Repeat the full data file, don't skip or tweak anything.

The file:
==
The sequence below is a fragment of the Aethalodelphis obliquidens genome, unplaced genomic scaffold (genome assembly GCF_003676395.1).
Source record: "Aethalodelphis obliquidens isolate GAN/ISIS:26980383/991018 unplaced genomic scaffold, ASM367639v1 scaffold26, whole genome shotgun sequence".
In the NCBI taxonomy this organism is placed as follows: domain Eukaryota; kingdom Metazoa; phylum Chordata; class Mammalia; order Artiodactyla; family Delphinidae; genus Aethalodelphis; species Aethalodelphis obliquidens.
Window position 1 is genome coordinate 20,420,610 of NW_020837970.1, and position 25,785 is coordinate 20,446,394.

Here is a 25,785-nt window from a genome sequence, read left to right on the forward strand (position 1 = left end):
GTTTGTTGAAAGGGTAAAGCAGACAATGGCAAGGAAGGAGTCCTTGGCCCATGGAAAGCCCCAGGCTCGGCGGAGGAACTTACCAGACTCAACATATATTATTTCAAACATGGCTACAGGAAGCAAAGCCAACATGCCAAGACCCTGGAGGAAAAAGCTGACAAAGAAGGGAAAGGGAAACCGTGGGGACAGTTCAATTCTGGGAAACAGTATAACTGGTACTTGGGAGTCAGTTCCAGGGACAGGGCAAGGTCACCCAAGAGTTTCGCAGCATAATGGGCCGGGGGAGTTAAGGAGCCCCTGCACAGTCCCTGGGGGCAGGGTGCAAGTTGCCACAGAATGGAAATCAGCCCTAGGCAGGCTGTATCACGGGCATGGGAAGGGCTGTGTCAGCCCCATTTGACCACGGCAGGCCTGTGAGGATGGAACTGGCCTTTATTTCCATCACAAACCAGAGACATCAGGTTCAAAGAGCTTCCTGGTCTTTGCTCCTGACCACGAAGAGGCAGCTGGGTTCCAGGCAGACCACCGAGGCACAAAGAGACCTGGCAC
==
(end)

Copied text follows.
The sequence below is a fragment of the Aethalodelphis obliquidens genome, unplaced genomic scaffold (genome assembly GCF_003676395.1).
Source record: "Aethalodelphis obliquidens isolate GAN/ISIS:26980383/991018 unplaced genomic scaffold, ASM367639v1 scaffold26, whole genome shotgun sequence".
In the NCBI taxonomy this organism is placed as follows: domain Eukaryota; kingdom Metazoa; phylum Chordata; class Mammalia; order Artiodactyla; family Delphinidae; genus Aethalodelphis; species Aethalodelphis obliquidens.
Window position 1 is genome coordinate 20,420,610 of NW_020837970.1, and position 25,785 is coordinate 20,446,394.

Here is a 25,785-nt window from a genome sequence, read left to right on the forward strand (position 1 = left end):
GTTTGTTGAAAGGGTAAAGCAGACAATGGCAAGGAAGGAGTCCTTGGCCCATGGAAAGCCCCAGGCTCGGCGGAGGAACTTACCAGACTCAACATATATTATTTCAAACATGGCTACAGGAAGCAAAGCCAACATGCCAAGACCCTGGAGGAAAAAGCTGACAAAGAAGGGAAAGGGAAACCGTGGGGACAGTTCAATTCTGGGAAACAGTATAACTGGTACTTGGGAGTCAGTTCCAGGGACAGGGCAAGGTCACCCAAGAGTTTCGCAGCATAATGGGCCGGGGGAGTTAAGGAGCCCCTGCACAGTCCCTGGGGGCAGGGTGCAAGTTGCCACAGAATGGAAATCAGCCCTAGGCAGGCTGTATCACGGGCATGGGAAGGGCTGTGTCAGCCCCATTTGACCACGGCAGGCCTGTGAGGATGGAACTGGCCTTTATTTCCATCACAAACCAGAGACATCAGGTTCAAAGAGCTTCCTGGTCTTTGCTCCTGACCACGAAGAGGCAGCTGGGTTCCAGGCAGACCACCGAGGCACAAAGAGACCTGGCAC